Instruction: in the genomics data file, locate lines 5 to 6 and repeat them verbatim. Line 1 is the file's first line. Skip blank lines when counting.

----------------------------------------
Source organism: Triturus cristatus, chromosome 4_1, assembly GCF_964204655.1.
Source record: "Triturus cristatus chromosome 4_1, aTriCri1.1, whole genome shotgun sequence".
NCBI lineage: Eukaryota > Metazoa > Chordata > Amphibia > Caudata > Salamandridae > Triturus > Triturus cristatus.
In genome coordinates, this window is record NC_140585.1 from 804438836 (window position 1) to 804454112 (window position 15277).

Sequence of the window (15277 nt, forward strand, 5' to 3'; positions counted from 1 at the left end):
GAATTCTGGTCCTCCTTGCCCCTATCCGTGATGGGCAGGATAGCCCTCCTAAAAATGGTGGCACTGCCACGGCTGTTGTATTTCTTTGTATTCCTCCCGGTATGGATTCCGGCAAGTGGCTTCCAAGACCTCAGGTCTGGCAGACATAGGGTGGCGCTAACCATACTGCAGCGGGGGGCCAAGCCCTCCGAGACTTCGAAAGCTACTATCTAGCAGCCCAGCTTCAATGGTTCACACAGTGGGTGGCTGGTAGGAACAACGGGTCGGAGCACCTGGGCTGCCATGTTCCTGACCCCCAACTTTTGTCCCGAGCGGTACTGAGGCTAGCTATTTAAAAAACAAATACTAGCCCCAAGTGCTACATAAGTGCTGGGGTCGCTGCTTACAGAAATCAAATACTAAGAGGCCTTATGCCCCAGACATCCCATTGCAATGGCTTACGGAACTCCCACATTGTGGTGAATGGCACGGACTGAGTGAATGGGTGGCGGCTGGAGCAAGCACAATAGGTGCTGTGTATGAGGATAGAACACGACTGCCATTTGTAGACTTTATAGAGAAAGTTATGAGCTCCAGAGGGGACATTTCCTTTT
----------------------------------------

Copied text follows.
Sequence of the window (15277 nt, forward strand, 5' to 3'; positions counted from 1 at the left end):
GAATTCTGGTCCTCCTTGCCCCTATCCGTGATGGGCAGGATAGCCCTCCTAAAAATGGTGGCACTGCCACGGCTGTTGTATTTCTTTGTATTCCTCCCGGTATGGATTCCGGCAAGTGGCTTCCAAGACCTCAGGTCTGGCAGACATAGGGTGGCGCTAACCATACTGCAGCGGGGGGCCAAGCCCTCCGAGACTTCGAAAGCTACTATCTAGCAGCCCAGCTTCAATGGTTCACACAGTGGGTGGCTGGTAGGAACAACGGGTCGGAGCACCTGGGCTGCCATGTTCCTGACCCCCAACTTTTGTCCCGAGCGGTACTGAGGCTAGCTATTTAAAAAACAAATACTAGCCCCAAGTGCTACATAAGTGCTGGGGTCGCTGCTTACAGAAATCAAATACTAAGAGGCCTTATGCCCCAGACATCCCATTGCAATGGCTTACGGAACTCCCACATTGTGGTGAATGGCACGGACTGAGTGAATGGGTGGCGGCTGGAGCAAGCACAATAGGTGCTGTGTATGAGGATAGAACACGACTGCCATTTGTAGACTTTATAGAGAAAGTTATGAGCTCCAGAGGGGACATTTCCTTTT